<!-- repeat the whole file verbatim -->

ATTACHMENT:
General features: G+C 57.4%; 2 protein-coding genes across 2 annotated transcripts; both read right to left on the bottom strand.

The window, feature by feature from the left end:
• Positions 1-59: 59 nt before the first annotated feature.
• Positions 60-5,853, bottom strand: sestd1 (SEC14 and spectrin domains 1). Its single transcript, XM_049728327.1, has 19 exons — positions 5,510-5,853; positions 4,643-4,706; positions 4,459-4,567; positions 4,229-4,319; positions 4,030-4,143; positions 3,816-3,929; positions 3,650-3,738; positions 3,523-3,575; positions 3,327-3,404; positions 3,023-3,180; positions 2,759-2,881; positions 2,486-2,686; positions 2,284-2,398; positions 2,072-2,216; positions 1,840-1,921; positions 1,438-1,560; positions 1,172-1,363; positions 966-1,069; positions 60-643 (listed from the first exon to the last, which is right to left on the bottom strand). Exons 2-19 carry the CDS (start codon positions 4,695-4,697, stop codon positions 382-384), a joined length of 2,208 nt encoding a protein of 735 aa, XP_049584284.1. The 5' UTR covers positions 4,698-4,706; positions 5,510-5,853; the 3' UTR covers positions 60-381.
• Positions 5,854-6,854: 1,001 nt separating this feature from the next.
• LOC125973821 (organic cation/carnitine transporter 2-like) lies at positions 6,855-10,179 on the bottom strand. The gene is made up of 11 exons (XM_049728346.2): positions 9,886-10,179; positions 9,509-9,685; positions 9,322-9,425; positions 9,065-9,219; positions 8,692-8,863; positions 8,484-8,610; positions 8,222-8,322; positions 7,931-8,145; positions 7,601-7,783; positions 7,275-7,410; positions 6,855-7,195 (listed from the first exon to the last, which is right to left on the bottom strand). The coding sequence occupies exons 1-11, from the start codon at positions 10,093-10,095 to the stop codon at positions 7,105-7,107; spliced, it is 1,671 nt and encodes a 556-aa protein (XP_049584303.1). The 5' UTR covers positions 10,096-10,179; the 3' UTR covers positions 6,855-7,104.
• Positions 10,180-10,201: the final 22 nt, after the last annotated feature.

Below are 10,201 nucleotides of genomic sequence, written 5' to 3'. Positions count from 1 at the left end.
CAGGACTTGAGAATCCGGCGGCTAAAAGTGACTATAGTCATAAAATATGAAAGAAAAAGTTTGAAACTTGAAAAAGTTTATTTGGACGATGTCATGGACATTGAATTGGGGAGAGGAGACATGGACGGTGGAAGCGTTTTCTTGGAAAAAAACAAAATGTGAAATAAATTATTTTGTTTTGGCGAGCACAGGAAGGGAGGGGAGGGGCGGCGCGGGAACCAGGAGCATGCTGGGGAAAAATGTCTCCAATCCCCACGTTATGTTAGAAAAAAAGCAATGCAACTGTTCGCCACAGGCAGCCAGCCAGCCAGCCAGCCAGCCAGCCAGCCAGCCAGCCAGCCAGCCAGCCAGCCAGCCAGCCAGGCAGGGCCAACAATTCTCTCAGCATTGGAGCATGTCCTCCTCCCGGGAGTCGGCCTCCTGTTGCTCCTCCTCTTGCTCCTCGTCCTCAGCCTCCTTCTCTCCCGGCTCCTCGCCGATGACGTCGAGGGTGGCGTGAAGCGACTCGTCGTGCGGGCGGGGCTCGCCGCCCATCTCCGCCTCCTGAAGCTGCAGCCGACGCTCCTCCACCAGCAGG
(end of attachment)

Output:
General features: G+C 57.4%; 2 protein-coding genes across 2 annotated transcripts; both read right to left on the bottom strand.

The window, feature by feature from the left end:
• Positions 1-59: 59 nt before the first annotated feature.
• Positions 60-5,853, bottom strand: sestd1 (SEC14 and spectrin domains 1). Its single transcript, XM_049728327.1, has 19 exons — positions 5,510-5,853; positions 4,643-4,706; positions 4,459-4,567; positions 4,229-4,319; positions 4,030-4,143; positions 3,816-3,929; positions 3,650-3,738; positions 3,523-3,575; positions 3,327-3,404; positions 3,023-3,180; positions 2,759-2,881; positions 2,486-2,686; positions 2,284-2,398; positions 2,072-2,216; positions 1,840-1,921; positions 1,438-1,560; positions 1,172-1,363; positions 966-1,069; positions 60-643 (listed from the first exon to the last, which is right to left on the bottom strand). Exons 2-19 carry the CDS (start codon positions 4,695-4,697, stop codon positions 382-384), a joined length of 2,208 nt encoding a protein of 735 aa, XP_049584284.1. The 5' UTR covers positions 4,698-4,706; positions 5,510-5,853; the 3' UTR covers positions 60-381.
• Positions 5,854-6,854: 1,001 nt separating this feature from the next.
• LOC125973821 (organic cation/carnitine transporter 2-like) lies at positions 6,855-10,179 on the bottom strand. The gene is made up of 11 exons (XM_049728346.2): positions 9,886-10,179; positions 9,509-9,685; positions 9,322-9,425; positions 9,065-9,219; positions 8,692-8,863; positions 8,484-8,610; positions 8,222-8,322; positions 7,931-8,145; positions 7,601-7,783; positions 7,275-7,410; positions 6,855-7,195 (listed from the first exon to the last, which is right to left on the bottom strand). The coding sequence occupies exons 1-11, from the start codon at positions 10,093-10,095 to the stop codon at positions 7,105-7,107; spliced, it is 1,671 nt and encodes a 556-aa protein (XP_049584303.1). The 5' UTR covers positions 10,096-10,179; the 3' UTR covers positions 6,855-7,104.
• Positions 10,180-10,201: the final 22 nt, after the last annotated feature.

Below are 10,201 nucleotides of genomic sequence, written 5' to 3'. Positions count from 1 at the left end.
CAGGACTTGAGAATCCGGCGGCTAAAAGTGACTATAGTCATAAAATATGAAAGAAAAAGTTTGAAACTTGAAAAAGTTTATTTGGACGATGTCATGGACATTGAATTGGGGAGAGGAGACATGGACGGTGGAAGCGTTTTCTTGGAAAAAAACAAAATGTGAAATAAATTATTTTGTTTTGGCGAGCACAGGAAGGGAGGGGAGGGGCGGCGCGGGAACCAGGAGCATGCTGGGGAAAAATGTCTCCAATCCCCACGTTATGTTAGAAAAAAAGCAATGCAACTGTTCGCCACAGGCAGCCAGCCAGCCAGCCAGCCAGCCAGCCAGCCAGCCAGCCAGCCAGCCAGCCAGCCAGCCAGCCAGGCAGGGCCAACAATTCTCTCAGCATTGGAGCATGTCCTCCTCCCGGGAGTCGGCCTCCTGTTGCTCCTCCTCTTGCTCCTCGTCCTCAGCCTCCTTCTCTCCCGGCTCCTCGCCGATGACGTCGAGGGTGGCGTGAAGCGACTCGTCGTGCGGGCGGGGCTCGCCGCCCATCTCCGCCTCCTGAAGCTGCAGCCGACGCTCCTCCACCAGCAGG